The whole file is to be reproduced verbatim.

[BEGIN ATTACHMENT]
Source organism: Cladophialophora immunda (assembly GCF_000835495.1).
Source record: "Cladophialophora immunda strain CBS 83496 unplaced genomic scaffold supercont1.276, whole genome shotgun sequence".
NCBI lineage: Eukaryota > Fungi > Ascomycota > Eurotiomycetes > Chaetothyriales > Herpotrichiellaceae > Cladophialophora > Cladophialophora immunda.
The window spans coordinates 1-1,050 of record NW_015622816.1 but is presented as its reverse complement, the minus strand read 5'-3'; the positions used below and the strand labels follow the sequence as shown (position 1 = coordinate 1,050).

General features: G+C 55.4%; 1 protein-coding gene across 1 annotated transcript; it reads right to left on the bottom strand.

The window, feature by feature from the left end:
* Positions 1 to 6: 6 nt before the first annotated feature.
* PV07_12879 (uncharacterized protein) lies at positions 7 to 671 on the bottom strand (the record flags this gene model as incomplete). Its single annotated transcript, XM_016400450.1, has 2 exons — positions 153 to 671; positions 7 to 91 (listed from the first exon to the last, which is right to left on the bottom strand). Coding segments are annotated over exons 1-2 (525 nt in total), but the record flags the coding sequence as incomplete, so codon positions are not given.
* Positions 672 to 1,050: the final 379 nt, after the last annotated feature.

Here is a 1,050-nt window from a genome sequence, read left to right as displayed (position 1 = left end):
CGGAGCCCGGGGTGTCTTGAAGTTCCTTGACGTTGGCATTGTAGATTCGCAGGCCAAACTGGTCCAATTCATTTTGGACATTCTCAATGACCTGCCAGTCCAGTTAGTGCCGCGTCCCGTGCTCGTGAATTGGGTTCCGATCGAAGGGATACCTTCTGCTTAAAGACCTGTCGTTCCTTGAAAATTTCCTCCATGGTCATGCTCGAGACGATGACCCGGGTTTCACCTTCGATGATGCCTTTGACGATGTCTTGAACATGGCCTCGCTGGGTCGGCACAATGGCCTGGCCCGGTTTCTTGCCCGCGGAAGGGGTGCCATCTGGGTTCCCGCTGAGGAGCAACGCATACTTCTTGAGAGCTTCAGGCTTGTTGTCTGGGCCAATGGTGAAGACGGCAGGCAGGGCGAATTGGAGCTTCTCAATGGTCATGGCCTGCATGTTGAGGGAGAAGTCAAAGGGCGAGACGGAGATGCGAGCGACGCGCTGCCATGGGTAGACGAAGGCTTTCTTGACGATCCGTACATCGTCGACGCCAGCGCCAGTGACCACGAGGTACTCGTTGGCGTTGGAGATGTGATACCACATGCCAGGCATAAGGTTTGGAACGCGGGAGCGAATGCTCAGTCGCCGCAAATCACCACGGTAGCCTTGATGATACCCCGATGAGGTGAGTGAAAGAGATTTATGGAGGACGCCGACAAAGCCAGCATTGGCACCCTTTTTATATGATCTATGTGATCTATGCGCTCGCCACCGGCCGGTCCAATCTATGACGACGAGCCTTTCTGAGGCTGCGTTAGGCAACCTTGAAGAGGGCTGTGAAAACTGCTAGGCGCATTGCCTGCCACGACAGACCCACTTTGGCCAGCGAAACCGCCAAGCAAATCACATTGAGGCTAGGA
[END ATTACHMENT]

Source organism: Cladophialophora immunda (assembly GCF_000835495.1).
Source record: "Cladophialophora immunda strain CBS 83496 unplaced genomic scaffold supercont1.276, whole genome shotgun sequence".
NCBI lineage: Eukaryota > Fungi > Ascomycota > Eurotiomycetes > Chaetothyriales > Herpotrichiellaceae > Cladophialophora > Cladophialophora immunda.
The window spans coordinates 1-1,050 of record NW_015622816.1 but is presented as its reverse complement, the minus strand read 5'-3'; the positions used below and the strand labels follow the sequence as shown (position 1 = coordinate 1,050).

General features: G+C 55.4%; 1 protein-coding gene across 1 annotated transcript; it reads right to left on the bottom strand.

The window, feature by feature from the left end:
* Positions 1 to 6: 6 nt before the first annotated feature.
* PV07_12879 (uncharacterized protein) lies at positions 7 to 671 on the bottom strand (the record flags this gene model as incomplete). Its single annotated transcript, XM_016400450.1, has 2 exons — positions 153 to 671; positions 7 to 91 (listed from the first exon to the last, which is right to left on the bottom strand). Coding segments are annotated over exons 1-2 (525 nt in total), but the record flags the coding sequence as incomplete, so codon positions are not given.
* Positions 672 to 1,050: the final 379 nt, after the last annotated feature.

Here is a 1,050-nt window from a genome sequence, read left to right as displayed (position 1 = left end):
CGGAGCCCGGGGTGTCTTGAAGTTCCTTGACGTTGGCATTGTAGATTCGCAGGCCAAACTGGTCCAATTCATTTTGGACATTCTCAATGACCTGCCAGTCCAGTTAGTGCCGCGTCCCGTGCTCGTGAATTGGGTTCCGATCGAAGGGATACCTTCTGCTTAAAGACCTGTCGTTCCTTGAAAATTTCCTCCATGGTCATGCTCGAGACGATGACCCGGGTTTCACCTTCGATGATGCCTTTGACGATGTCTTGAACATGGCCTCGCTGGGTCGGCACAATGGCCTGGCCCGGTTTCTTGCCCGCGGAAGGGGTGCCATCTGGGTTCCCGCTGAGGAGCAACGCATACTTCTTGAGAGCTTCAGGCTTGTTGTCTGGGCCAATGGTGAAGACGGCAGGCAGGGCGAATTGGAGCTTCTCAATGGTCATGGCCTGCATGTTGAGGGAGAAGTCAAAGGGCGAGACGGAGATGCGAGCGACGCGCTGCCATGGGTAGACGAAGGCTTTCTTGACGATCCGTACATCGTCGACGCCAGCGCCAGTGACCACGAGGTACTCGTTGGCGTTGGAGATGTGATACCACATGCCAGGCATAAGGTTTGGAACGCGGGAGCGAATGCTCAGTCGCCGCAAATCACCACGGTAGCCTTGATGATACCCCGATGAGGTGAGTGAAAGAGATTTATGGAGGACGCCGACAAAGCCAGCATTGGCACCCTTTTTATATGATCTATGTGATCTATGCGCTCGCCACCGGCCGGTCCAATCTATGACGACGAGCCTTTCTGAGGCTGCGTTAGGCAACCTTGAAGAGGGCTGTGAAAACTGCTAGGCGCATTGCCTGCCACGACAGACCCACTTTGGCCAGCGAAACCGCCAAGCAAATCACATTGAGGCTAGGA